How much money do you need to get started?

… You want to raise just enough money to solve a small problem for even a smaller set of customers to start with.

A lot of ventures start with a dream, a vision; to solve a problem in a specific Ruby Throated Hummingbirdway. The dream could be a INR 100 crore product or something as complex as an ERP on the web to a even more complicated, a Hospital Information Systems (.. search engines? they are easier to build these days).

The vision cannot be achieved in 6 months or even 2 years — Takes 5-7 years on an average to build an INR 100 crore company. So you want to start now, and want to start small, chiseling your idea, refining as you go, adding feathers in your cap and changing gears and accelerating as you move.

First, zero in on a handful of customers and a specific problem the customer may have. Do not worry if others mock you for building a feature & not a product. You know your destiny. You know where you want to reach. Validate what you have built. Give the customer something useful so that he can pay for what you have built. Iterate on your product.

There are a lot of examples where the companies started small and began by solving just one small problem and then morphed into gorillas; from companies selling PCs — to cloth merchants now with fully backward integrated perto-products chain.

A large amount of money spoils you, ties you up with your own experiments and forces you to deliver a product which does not have any takers outside your laboratory — You are forced to linger with the experiment because now you have a large amount of an external investor’s money and do not have guts to tell him that it is not working out. There are numerous examples. There are only a few brave entrepreneurs who took $5m only to tell the board in less than a month about change in the business model.

When you are starting out, you are building something and proving your hypothesis. The moment someone starts paying for what you are building, a part of the hypothesis gets proved. You continue to iterate.

Think 6 months, 3 people’s expenses.

Think 6 months, 2 people’s expenses.

Think the amount of first tranche you need to deliver to your first customer.

Think about knowing the sales process yourself before hiring a sales expert.

Think doing zero dollar marketing before doing SEM campaigns.

Think writing the code yourself before hiring a developer.

… start thinking about raising big money after your customer trusts you with his money.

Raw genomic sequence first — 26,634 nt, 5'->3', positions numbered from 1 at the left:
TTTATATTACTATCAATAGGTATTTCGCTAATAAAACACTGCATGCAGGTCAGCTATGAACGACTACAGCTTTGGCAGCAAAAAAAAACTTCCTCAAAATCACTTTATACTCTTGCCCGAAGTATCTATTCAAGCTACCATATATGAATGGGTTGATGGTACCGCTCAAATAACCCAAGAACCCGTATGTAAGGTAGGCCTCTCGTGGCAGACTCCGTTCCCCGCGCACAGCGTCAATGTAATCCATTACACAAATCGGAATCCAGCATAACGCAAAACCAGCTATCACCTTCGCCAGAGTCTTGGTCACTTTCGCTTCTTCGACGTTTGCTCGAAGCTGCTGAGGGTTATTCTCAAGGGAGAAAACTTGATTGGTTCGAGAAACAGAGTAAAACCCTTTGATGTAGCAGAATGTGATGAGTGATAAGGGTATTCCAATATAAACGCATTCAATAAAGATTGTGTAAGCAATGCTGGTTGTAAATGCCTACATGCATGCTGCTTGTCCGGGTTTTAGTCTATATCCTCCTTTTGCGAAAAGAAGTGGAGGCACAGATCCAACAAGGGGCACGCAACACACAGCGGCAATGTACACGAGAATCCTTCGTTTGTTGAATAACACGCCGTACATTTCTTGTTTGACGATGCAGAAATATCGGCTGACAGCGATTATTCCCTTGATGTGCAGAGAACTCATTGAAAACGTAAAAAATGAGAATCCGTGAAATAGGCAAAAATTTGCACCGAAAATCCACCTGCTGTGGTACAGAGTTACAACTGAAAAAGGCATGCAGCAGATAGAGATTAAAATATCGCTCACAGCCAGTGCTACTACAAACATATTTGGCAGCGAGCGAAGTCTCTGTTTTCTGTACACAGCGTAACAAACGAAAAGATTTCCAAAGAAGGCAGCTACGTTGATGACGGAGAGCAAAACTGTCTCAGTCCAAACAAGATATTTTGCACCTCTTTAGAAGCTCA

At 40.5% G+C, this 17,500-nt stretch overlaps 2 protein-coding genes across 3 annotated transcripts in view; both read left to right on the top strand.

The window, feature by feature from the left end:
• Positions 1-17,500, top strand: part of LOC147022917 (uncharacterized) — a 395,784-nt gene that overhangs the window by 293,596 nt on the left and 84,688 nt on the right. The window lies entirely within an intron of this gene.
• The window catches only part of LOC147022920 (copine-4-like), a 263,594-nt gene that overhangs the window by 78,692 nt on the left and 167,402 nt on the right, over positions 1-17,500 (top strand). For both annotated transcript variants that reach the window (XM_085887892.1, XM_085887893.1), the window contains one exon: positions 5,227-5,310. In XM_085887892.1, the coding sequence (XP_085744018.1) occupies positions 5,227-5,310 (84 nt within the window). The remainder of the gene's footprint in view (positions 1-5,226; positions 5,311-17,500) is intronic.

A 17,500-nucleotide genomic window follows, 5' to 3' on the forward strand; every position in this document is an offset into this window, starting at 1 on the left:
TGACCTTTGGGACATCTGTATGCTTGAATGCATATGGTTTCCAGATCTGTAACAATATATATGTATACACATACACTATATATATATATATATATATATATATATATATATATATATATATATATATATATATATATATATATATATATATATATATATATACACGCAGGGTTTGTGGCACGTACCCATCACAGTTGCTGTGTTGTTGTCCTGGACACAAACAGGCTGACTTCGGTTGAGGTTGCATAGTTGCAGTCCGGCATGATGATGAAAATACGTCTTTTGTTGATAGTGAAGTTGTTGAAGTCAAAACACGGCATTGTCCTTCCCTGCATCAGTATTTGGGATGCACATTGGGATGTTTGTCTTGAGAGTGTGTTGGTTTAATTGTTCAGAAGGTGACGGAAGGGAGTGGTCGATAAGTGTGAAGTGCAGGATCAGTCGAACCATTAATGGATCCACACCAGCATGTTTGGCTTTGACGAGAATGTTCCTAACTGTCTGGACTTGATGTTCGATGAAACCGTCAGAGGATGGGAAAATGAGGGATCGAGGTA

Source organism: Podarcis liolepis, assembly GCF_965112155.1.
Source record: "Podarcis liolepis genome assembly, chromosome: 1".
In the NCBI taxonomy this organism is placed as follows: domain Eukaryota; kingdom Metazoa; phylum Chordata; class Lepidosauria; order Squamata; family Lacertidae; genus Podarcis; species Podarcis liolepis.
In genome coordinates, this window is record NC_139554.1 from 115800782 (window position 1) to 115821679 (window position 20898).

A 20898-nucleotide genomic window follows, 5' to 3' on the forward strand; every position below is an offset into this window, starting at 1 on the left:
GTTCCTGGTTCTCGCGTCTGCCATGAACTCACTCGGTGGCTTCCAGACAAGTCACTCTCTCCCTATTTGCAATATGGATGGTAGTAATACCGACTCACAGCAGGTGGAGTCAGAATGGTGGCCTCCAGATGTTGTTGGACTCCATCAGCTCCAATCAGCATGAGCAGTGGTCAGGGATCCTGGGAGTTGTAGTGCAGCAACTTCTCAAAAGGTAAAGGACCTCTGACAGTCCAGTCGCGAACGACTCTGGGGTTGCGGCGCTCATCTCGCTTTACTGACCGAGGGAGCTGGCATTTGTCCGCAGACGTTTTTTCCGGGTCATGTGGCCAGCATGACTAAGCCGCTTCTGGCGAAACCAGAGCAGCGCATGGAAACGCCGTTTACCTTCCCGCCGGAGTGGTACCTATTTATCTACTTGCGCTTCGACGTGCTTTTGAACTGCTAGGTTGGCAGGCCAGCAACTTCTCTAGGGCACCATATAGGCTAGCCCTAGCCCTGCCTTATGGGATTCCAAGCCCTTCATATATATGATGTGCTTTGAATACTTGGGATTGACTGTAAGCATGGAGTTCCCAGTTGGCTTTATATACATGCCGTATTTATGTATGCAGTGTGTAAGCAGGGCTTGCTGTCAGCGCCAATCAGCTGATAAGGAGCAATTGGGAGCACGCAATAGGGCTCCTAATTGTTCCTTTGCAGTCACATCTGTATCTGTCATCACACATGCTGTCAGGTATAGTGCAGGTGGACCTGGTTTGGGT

(The thumbnail is of a Ruby-throated hummingbird. These are solitary. Have one of the highest metabolism, and as part of their migration, they fly non-stop across the Gulf of Mexico, a distance of at least 500 miles. Pic courtesy)

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  • Neetish

    agree mostly, u can also add save by using open source alternatives instead of proprietary software or pirated version of expensive software

  • ankit

    “… start thinking about raising big money after your customer trusts you with his money.”

    Spot on Indus. Customers don't read your business or revenue plan. If your customer can't invest in you – no one else can.

  • You had me at the opening line
    “You want to raise just enough money to solve a small problem for even a smaller set of customers to start with”

    Simple and to the point. Loved the post. More entrepreneurs need to realize that it's OK to start small and wait for things to grow and not just keep eyeing for some VC etc to fund them while their Idea is still in their head

  • indus

    Well said Ankit. The moment you have your customer's money, you have locked in your past winnings. Now, only future bets are stake!

  • indus

    True. The lure of a large institutional money and the romanticism around it gets the entrepreneur caught in the fishing hook! .. and this is India, there is more romanticism than the money!!

  • indus

    Startups have to optimize on the resources and yes, as you said, use of open source is right on the money.

  • vidyavyas

    truly said..too much money in the very early stage spoils the entrepreneur…the toil and the pain element has to be there and a list of creditors too so that the pressure of monetising(and hence ways to modify the product and let it evolve) is always there…selling has to be done by the entrepreneur before having anyone else to sell

  • Succinctly put! I absolutely agree – you can't build a massively scalable product useful for 1000 customers on day 1 or even 10. Start small, iterate rapidly. That's the key IMHO 🙂

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  • indus

    Like the pressure of having a creditor. You are forced to perform to pay him back.

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  • Perfect, simple and to the point blog! If you're a start-up, you may find http://theindianstartup.com interesting.

  • Naushad Shaikh

    thanks this 1s Really Usefull..